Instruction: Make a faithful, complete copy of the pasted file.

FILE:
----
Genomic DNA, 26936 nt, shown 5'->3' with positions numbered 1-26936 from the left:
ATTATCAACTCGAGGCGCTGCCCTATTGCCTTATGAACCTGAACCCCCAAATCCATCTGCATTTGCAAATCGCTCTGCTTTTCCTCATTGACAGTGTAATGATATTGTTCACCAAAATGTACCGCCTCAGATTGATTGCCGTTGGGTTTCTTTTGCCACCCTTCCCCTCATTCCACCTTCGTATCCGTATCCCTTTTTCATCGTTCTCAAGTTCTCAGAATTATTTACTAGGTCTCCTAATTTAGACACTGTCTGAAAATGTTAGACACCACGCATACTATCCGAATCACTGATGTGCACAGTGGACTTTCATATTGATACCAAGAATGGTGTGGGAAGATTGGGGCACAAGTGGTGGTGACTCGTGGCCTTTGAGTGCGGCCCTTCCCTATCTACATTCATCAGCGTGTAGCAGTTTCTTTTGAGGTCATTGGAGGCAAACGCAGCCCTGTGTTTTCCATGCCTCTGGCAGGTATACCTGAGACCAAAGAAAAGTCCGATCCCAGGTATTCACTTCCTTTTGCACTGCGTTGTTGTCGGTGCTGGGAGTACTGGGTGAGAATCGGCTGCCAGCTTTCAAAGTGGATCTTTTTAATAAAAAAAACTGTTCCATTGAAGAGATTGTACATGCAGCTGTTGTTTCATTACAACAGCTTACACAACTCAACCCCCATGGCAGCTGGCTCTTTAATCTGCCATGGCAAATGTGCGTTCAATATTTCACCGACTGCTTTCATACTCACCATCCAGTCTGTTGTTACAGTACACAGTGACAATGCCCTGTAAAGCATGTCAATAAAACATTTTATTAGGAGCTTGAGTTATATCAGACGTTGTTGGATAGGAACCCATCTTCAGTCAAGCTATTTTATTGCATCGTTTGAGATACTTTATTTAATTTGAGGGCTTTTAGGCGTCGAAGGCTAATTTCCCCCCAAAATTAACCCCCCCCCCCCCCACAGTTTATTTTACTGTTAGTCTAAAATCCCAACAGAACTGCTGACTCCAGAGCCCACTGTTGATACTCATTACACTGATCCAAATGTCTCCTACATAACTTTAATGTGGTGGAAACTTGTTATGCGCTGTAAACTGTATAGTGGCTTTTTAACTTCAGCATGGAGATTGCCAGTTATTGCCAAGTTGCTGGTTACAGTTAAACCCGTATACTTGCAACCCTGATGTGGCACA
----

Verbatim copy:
Genomic DNA, 26936 nt, shown 5'->3' with positions numbered 1-26936 from the left:
ATTATCAACTCGAGGCGCTGCCCTATTGCCTTATGAACCTGAACCCCCAAATCCATCTGCATTTGCAAATCGCTCTGCTTTTCCTCATTGACAGTGTAATGATATTGTTCACCAAAATGTACCGCCTCAGATTGATTGCCGTTGGGTTTCTTTTGCCACCCTTCCCCTCATTCCACCTTCGTATCCGTATCCCTTTTTCATCGTTCTCAAGTTCTCAGAATTATTTACTAGGTCTCCTAATTTAGACACTGTCTGAAAATGTTAGACACCACGCATACTATCCGAATCACTGATGTGCACAGTGGACTTTCATATTGATACCAAGAATGGTGTGGGAAGATTGGGGCACAAGTGGTGGTGACTCGTGGCCTTTGAGTGCGGCCCTTCCCTATCTACATTCATCAGCGTGTAGCAGTTTCTTTTGAGGTCATTGGAGGCAAACGCAGCCCTGTGTTTTCCATGCCTCTGGCAGGTATACCTGAGACCAAAGAAAAGTCCGATCCCAGGTATTCACTTCCTTTTGCACTGCGTTGTTGTCGGTGCTGGGAGTACTGGGTGAGAATCGGCTGCCAGCTTTCAAAGTGGATCTTTTTAATAAAAAAAACTGTTCCATTGAAGAGATTGTACATGCAGCTGTTGTTTCATTACAACAGCTTACACAACTCAACCCCCATGGCAGCTGGCTCTTTAATCTGCCATGGCAAATGTGCGTTCAATATTTCACCGACTGCTTTCATACTCACCATCCAGTCTGTTGTTACAGTACACAGTGACAATGCCCTGTAAAGCATGTCAATAAAACATTTTATTAGGAGCTTGAGTTATATCAGACGTTGTTGGATAGGAACCCATCTTCAGTCAAGCTATTTTATTGCATCGTTTGAGATACTTTATTTAATTTGAGGGCTTTTAGGCGTCGAAGGCTAATTTCCCCCCAAAATTAACCCCCCCCCCCCCCACAGTTTATTTTACTGTTAGTCTAAAATCCCAACAGAACTGCTGACTCCAGAGCCCACTGTTGATACTCATTACACTGATCCAAATGTCTCCTACATAACTTTAATGTGGTGGAAACTTGTTATGCGCTGTAAACTGTATAGTGGCTTTTTAACTTCAGCATGGAGATTGCCAGTTATTGCCAAGTTGCTGGTTACAGTTAAACCCGTATACTTGCAACCCTGATGTGGCACA